Many common deicers are dangerous for dogs and can irritate their paws. Some can even cause serious illness if ingested. We hope this article, adapted from the New York Times, will help guide you in the right direction when shopping for pet-friendly deicer.

Rock salt, in particular, can be tough and jagged to a dog’s soft paw, said Dr. Erin Wilson, a veterinarian and the former medical director of the ASPCA Adoption Center on East 92nd Street in Manhattan. The crystals are comparable, in a human context, to a sharp stone lodged into a boot. If the dogs’ paws have any aberrations or cuts, the salts will burn.

Chemical de-icers — particularly those containing the antifreeze material known as ethylene glycol — pose, perhaps, the biggest threat: not only will a dog hold up its paws in pain and temporarily limp away, but the ingredients can also prove harmful should a dog accidentally ingest them. Salt is also dangerous.

“It can be really bad for their kidneys, or other organs,” said Dr. Wilson. “That’s why it’s really important, if your dog isn’t wearing booties, to wipe their feet, belly and undercarriage off thoroughly with a towel when you come home from a walk.”

For longer walks, Dr. Wilson suggested bringing a towel along. Once home, she said the dog owner should check a dog’s paw pads for cracks and toes for redness. She also recommends pet-friendly melting products, containing propylene glycol, to building owners and managers.

Shaina Stelzer, the owner of Brooklyn Haute Dogs, a pet care service based in Dumbo, advised dog owners to watch out for the thick, yellow salt that is often spread near the entrances to parks. Salt crystals that look like small golf balls are typically more dog-friendly, she said, as is salt with a bluish tint.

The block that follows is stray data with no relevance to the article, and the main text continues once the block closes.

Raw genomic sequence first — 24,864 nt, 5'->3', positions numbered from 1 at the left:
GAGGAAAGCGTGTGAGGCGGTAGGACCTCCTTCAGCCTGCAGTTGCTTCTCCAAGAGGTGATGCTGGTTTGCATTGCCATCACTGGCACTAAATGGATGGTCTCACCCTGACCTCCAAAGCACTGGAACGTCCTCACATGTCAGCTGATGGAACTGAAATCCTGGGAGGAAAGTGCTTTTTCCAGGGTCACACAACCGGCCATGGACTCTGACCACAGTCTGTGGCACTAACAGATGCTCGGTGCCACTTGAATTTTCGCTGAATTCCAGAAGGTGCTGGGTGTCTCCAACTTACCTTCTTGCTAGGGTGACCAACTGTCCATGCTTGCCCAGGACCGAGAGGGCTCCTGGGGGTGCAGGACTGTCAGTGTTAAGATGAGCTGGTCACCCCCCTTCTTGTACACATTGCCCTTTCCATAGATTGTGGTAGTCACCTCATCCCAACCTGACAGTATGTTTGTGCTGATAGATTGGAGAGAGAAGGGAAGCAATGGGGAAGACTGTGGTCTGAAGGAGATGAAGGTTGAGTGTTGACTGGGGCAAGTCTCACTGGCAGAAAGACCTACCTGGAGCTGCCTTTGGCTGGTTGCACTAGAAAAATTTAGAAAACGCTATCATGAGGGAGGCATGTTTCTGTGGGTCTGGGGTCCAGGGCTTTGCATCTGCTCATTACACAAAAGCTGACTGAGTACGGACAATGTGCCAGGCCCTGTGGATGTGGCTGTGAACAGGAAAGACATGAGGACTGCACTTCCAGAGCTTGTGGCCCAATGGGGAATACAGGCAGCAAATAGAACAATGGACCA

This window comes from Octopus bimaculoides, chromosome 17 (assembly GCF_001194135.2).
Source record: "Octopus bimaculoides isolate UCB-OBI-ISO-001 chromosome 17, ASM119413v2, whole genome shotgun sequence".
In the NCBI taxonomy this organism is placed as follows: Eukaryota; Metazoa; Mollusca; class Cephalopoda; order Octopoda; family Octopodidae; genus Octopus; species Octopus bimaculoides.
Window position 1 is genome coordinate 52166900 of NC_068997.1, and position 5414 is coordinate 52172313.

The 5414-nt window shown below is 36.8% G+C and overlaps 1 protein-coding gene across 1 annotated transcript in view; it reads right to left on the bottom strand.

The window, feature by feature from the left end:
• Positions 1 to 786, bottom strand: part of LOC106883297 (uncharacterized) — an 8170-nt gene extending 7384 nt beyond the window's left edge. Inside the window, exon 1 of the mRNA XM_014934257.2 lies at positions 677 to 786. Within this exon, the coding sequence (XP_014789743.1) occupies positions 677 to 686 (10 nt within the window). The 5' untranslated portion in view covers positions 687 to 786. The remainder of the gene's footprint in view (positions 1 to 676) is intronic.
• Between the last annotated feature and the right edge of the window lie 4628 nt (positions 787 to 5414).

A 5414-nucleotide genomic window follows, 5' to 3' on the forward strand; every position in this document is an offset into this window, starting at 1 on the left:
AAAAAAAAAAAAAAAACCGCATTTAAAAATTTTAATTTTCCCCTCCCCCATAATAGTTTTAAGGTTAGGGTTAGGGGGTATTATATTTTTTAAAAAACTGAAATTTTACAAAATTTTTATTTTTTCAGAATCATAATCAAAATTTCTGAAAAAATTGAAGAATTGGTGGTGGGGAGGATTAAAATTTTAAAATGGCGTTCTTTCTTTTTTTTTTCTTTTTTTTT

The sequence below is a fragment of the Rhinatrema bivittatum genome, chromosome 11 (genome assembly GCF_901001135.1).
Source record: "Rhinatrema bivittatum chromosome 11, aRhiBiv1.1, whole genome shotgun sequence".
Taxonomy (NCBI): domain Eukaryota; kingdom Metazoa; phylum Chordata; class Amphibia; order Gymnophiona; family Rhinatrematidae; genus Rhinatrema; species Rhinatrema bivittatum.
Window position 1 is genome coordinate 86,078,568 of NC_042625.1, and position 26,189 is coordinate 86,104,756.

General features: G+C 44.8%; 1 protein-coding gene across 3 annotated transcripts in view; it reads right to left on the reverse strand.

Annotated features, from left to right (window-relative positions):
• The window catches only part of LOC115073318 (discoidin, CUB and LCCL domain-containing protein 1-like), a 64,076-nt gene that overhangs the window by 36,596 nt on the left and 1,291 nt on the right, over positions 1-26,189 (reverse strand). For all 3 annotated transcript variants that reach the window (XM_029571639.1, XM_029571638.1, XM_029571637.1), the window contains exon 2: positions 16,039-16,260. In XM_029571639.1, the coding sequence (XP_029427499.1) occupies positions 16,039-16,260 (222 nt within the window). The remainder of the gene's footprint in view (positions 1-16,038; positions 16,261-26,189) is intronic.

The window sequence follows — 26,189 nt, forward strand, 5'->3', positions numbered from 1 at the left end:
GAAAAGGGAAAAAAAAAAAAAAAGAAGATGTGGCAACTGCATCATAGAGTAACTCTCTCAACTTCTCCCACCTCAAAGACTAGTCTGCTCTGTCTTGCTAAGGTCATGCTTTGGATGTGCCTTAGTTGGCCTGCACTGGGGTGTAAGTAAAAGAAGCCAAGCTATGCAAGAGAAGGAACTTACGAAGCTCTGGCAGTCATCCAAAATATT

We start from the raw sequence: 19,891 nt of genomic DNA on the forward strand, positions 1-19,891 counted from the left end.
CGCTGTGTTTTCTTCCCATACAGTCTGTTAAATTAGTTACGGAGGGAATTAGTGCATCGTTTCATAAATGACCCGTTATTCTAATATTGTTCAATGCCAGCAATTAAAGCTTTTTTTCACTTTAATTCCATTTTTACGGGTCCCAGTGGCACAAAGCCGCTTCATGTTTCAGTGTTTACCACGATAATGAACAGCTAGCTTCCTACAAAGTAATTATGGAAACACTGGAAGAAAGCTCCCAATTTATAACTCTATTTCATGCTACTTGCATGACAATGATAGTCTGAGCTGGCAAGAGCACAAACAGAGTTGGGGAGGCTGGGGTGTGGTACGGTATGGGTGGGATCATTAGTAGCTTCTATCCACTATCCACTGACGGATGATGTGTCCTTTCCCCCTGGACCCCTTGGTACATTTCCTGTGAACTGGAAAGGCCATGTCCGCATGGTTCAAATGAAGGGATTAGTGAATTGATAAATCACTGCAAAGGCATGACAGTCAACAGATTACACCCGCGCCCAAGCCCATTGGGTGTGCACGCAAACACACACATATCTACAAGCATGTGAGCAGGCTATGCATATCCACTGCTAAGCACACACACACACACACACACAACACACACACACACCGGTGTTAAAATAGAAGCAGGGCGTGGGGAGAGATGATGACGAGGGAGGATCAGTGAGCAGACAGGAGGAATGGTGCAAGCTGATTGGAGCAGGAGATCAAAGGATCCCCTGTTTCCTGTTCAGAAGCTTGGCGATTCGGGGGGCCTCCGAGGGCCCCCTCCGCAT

For comfort, many of her clients use Musher’s Secret, a wax, Ms. Stelzer said. Owners can coat the dog’s paws with it before a walk; petroleum jelly, like Vaseline, can also work. But in a pinch, the solution can simply be snow. “Have your dog put its feet in cleanish snow for a couple of seconds,” she said. “That usually relieves the issue.”

Booties are also a popular option. After living in Colorado for some time, Michael Friedland wasn’t aware of the chemicals that kept hurting his Labrador/husky mix when he returned to New York. On a walk one day, the dog began to whine, and seeing what looked like a puddle of water nearby, Mr. Friedland dipped his dog’s paws in it. It turned out to be liquid chlorine. “That was even worse,” he said.

So, alongside his father, Gary — who faced similar woes with his Jack Russell terrier — Mr. Friedland started Pawz, a Brooklyn-based company that produces rubber dog booties, in 2005. “Everyone would ask my dad where he got them from,” he said. “Because everyone kept experiencing the same problem.”

For dogs who may not enjoy the winter accessory, Dr. Wilson said praise or treats should be used in advance to prepare the pet. “You don’t want the first time you have to use them to be during a blizzard,” she said. When Dr. Wilson first dressed her Corgi in them, the dog went into what she described as “bootie paralysis,” falling over and refusing to walk.

“My best advice would just be for owners to examine the state of the sidewalk,” Dr. Wilson said. “If there’s no snow or ice present, there’s a good chance that a de-icer was used.”

In Riverside Park, James Hercher, 29, said his dog, Marlowe, and other dogs he has seen know to avoid the northern section, where the chemical de-icers are more commonly used. “The salt around here is a big issue,” he said. “It really messes with his head when it’s on the ground.”

On a recent afternoon, after a snowfall, Mr. Hercher found himself following Marlowe — at least as best as he could — near the park’s central bank, at West 85th Street, where the materials’ use is less apparent. Free of a leash, the 2-year-old Husky Australian Shepherd pranced in the snow, inviting other dogs nearby to play with him.

“These are actually my favorite days to walk the dog,” Mr. Hercher said. “It’s only us dog walkers out here. No one biking, no one running. Just us.”

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